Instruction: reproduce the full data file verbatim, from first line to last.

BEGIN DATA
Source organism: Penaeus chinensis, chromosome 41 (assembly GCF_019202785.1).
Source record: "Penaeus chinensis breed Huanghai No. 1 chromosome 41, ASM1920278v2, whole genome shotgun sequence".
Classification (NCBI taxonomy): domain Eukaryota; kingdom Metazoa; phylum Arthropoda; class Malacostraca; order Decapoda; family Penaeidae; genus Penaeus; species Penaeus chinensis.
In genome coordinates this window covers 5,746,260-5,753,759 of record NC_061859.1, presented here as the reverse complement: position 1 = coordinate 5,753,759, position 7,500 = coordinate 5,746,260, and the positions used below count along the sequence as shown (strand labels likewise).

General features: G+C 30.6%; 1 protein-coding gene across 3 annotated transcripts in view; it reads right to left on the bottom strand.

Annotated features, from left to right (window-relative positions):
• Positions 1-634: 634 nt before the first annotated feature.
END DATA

Source organism: Penaeus chinensis, chromosome 41 (assembly GCF_019202785.1).
Source record: "Penaeus chinensis breed Huanghai No. 1 chromosome 41, ASM1920278v2, whole genome shotgun sequence".
Classification (NCBI taxonomy): domain Eukaryota; kingdom Metazoa; phylum Arthropoda; class Malacostraca; order Decapoda; family Penaeidae; genus Penaeus; species Penaeus chinensis.
In genome coordinates this window covers 5,746,260-5,753,759 of record NC_061859.1, presented here as the reverse complement: position 1 = coordinate 5,753,759, position 7,500 = coordinate 5,746,260, and the positions used below count along the sequence as shown (strand labels likewise).

General features: G+C 30.6%; 1 protein-coding gene across 3 annotated transcripts in view; it reads right to left on the bottom strand.

Annotated features, from left to right (window-relative positions):
• Positions 1-634: 634 nt before the first annotated feature.